On pbs (ya I know, antichrist liberals) there was a doc. about getting kids to school in africa. Turns out a lot didn't go since there was no or bad water at the schools. So some wealthy business exec looking to become a philanthropist teamed up with a company that is installing pumps at many schools. These pumps are human powered - gives the kids something to burn off energy on. Turns out some of the cost is subsidized by advertising on the billboard which accompanies each pump.
 

Throckmorton

Lifer
Aug 23, 2007
16,833
1
0
Originally posted by: babylon5
US is trillions in debt and keep on borrowing on and on. Crappy education for American students don't grow on trees you know.
The money has to be spent regardless. Are you implying that if governments spend less on schools, private business will take up the slack? If they have no problem giving that funding, why would they have a problem with the taxes?
 

MadRat

Lifer
Oct 14, 1999
11,607
3
76
Schools are inherent money pits. Don't encourage the spending in the first place.
 

piasabird

Lifer
Feb 6, 2002
17,183
60
91
I think these school fund drives are stupid. Heaven forbid that the child actually be doing some actual homework in their spare time. Parents should take that garbage to the principal and tell the principal to kiss your ask me nor more questions. If they spent less on Psycho doctors and socialogists maybe they could afford a few books. It might be easier and more cost effective just to ask parents to donate their own money. It would be a lot easier than stressing out the kids trying to sell 2 pagaes of junk to people that dont really want to buy it, only to get a percentage of the profits. It is not cost effective, and it is too much time consuming for the parents.
 

RightIsWrong

Diamond Member
Apr 29, 2005
5,650
0
0
My wife and I had a meeting with one of our daughter's teachers last year. She remarked that she was utterly shocked because we were the first parents that she had ever encountered in her 15+ years of teaching that said that their child was NOT getting enough work and the work that she was getting was too easy.

Our experiences have all centered around this topic. We are inundated with crappy curriculum that only teaches the kiddies enough to pass the stupid TACS (TX version of NCLB requirements) and the school is dragging its feet about getting our daughters into their PACE program (program designed to allow kids to progress at their own pace in various topics so that they don't sit around bored as crap all day doing work that they were capable of doing years ago).

If you look at the countries that are leading the world in competency testing, they are all from countries that the govt has instituted very strict guidelines and has funded them so that they are able to meet the guidelines. Unlike the US where we set the guidelines and then tell the schools that they are getting their funding cut. It's no wonder that we only rank 18th out of the 24 top national education rankings.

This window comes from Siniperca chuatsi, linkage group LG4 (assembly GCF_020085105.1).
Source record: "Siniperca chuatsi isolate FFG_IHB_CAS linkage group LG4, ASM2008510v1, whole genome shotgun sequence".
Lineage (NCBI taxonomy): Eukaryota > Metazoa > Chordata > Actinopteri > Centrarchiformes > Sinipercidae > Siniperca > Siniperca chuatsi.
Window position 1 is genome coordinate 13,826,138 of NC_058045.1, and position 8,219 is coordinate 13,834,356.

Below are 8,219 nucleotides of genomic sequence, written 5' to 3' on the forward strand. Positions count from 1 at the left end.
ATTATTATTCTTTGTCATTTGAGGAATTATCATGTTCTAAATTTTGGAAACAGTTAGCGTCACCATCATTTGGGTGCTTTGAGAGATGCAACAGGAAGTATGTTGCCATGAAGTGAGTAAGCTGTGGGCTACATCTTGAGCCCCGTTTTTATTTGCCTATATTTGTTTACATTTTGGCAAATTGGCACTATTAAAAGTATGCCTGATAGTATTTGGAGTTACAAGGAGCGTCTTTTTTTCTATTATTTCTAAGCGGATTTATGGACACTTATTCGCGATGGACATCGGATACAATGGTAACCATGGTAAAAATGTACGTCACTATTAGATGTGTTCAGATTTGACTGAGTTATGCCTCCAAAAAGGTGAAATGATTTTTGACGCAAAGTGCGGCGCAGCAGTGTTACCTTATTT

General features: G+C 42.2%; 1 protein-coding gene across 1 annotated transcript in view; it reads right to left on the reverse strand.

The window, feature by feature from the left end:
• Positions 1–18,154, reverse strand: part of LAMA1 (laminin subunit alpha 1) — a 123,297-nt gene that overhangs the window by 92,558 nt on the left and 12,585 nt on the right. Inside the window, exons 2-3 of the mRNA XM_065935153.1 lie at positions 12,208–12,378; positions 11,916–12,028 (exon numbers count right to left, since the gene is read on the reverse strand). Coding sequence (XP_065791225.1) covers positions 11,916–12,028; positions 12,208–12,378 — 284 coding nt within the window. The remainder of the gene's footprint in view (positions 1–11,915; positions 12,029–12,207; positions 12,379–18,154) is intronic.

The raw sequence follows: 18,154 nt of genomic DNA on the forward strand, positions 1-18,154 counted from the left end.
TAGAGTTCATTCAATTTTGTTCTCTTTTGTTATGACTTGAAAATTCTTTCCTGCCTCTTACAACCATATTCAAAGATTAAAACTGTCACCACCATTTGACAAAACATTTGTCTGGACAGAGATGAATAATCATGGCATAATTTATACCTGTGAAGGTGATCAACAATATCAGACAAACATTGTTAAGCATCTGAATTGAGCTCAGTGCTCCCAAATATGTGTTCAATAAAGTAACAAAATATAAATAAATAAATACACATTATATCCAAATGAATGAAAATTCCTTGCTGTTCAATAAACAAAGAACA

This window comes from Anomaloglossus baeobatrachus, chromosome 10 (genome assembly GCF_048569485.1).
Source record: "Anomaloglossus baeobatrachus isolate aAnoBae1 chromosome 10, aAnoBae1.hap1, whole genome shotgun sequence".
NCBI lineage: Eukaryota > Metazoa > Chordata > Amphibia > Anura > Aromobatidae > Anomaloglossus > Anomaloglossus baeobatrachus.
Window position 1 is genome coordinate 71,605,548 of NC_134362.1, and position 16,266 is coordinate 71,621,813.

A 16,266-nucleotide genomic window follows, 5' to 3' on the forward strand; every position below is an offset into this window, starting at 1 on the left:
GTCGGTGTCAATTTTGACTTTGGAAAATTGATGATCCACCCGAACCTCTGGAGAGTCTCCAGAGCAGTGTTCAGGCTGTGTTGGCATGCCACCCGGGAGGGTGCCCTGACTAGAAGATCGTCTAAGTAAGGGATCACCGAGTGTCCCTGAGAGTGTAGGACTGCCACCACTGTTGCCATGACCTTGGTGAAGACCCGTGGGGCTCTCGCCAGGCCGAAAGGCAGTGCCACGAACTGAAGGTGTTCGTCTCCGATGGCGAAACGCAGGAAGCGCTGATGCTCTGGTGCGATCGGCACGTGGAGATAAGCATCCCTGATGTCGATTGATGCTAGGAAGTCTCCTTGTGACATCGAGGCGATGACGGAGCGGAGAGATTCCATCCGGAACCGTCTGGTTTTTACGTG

http://kapio.kcc.hawaii.edu/upload/fullnews.php?id=52

Edit: I almost forget to mention that we hate the fund raising aspect of schools these days. All of the schools seem to have this stupid attitude of selling candy, candles, etc. and getting the tiniest of percentages from those sells instead of doing the tried and true bake sale, car wash, students on the side of the road or other type activity where they get ALL of the money instead of 5%.
 

pstylesss

Platinum Member
Mar 21, 2007
2,915
0
0
Originally posted by: RightIsWrong
My wife and I had a meeting with one of our daughter's teachers last year. She remarked that she was utterly shocked because we were the first parents that she had ever encountered in her 15+ years of teaching that said that their child was NOT getting enough work and the work that she was getting was too easy.

Our experiences have all centered around this topic. We are inundated with crappy curriculum that only teaches the kiddies enough to pass the stupid TACS (TX version of NCLB requirements) and the school is dragging its feet about getting our daughters into their PACE program (program designed to allow kids to progress at their own pace in various topics so that they don't sit around bored as crap all day doing work that they were capable of doing years ago).

If you look at the countries that are leading the world in competency testing, they are all from countries that the govt has instituted very strict guidelines and has funded them so that they are able to meet the guidelines. Unlike the US where we set the guidelines and then tell the schools that they are getting their funding cut. It's no wonder that we only rank 18th out of the 24 top national education rankings.